Sunday, 20 July 2014

Renowned Economist, Bola Onitiri, Presents Autobiography At 85

Notable professor of economics and policy adviser to presidents as well as various levels of the United Nations System, Bola Onitiri, will tomorrow present to the public his autobiography entitled Its Fun To Remember. The event billed for the Nigerian Institute of International Affairs (NIIA) on Victoria Island, Lagos, is organised by the Herbert Maurice Adebola Onitiri Research Foundation.

A statement signed by Professor Akinola Owosekun of Bowen University on behalf of the Board of Trustees said the book describes obsession with growth as an occupational disease of economists and provides insights into the operation and evolution of a number of institutional frameworks for the development process.
Corroborating Owosekun, Chief Emeka Anyaoku recalls in his foreword to the book, Onitiris distinguished service to his country, the Commonwealth and the United Nations. Anyaoku specifically notes that Professor Bola Onitiri contributed to research and idea papers on the formation and operation of the Economic Commission of West African States (ECOWAS) and to the African continent as an adviser to the Economic Commission for Africa (ECA) and the Organisation of African Unity (OAU) in its transformation into the African Union (AU).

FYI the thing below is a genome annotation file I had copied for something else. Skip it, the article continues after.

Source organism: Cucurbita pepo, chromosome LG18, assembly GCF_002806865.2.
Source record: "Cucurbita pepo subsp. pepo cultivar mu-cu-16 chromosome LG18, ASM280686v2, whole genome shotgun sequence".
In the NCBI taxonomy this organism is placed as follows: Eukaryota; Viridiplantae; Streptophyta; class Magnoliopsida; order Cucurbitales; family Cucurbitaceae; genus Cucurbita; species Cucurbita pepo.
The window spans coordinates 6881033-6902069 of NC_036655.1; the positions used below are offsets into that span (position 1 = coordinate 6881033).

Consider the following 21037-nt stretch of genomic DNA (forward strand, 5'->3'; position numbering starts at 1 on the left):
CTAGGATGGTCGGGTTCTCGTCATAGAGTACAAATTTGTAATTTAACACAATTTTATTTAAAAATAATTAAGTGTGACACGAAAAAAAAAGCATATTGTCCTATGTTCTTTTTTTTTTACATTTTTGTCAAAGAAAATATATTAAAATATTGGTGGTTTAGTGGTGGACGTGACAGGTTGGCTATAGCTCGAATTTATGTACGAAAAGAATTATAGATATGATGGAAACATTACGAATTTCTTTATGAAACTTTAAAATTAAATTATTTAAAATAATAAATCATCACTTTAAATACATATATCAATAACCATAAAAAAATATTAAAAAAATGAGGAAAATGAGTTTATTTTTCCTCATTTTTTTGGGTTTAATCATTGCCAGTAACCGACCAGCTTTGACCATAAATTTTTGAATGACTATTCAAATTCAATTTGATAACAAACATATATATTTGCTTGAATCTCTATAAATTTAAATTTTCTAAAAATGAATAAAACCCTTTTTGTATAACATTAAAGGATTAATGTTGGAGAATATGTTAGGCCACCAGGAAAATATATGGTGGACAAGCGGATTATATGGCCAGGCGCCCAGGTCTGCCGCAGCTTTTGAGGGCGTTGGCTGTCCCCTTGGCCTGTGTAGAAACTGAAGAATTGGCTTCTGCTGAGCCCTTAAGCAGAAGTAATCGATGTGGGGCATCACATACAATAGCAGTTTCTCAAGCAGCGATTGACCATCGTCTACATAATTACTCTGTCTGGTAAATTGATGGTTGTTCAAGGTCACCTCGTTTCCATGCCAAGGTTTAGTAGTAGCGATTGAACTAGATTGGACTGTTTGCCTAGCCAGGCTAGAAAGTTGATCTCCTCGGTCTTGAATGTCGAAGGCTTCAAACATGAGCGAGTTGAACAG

He contributed significantly to global discourse on strategies for equitable trade and economic relations between the developed countries of the North and the developing countries of the South as adviser to United Nations Commission on Trade and Development (UNCTAD), the United Nations and the Commonwealth, the former Commonwealth secretary-general recalls.
Onitiri is renowned for preparing the economic blueprint for the transition of Zimbabwe from an Apartheid regime to an independent black nation and for being the first resident representative of the United Nations Development Programme(UNDP) of independent Zimbabwe. He was also the first executive director of Nigerian Institute of Social and Economic Research (NISER), Ibadan.
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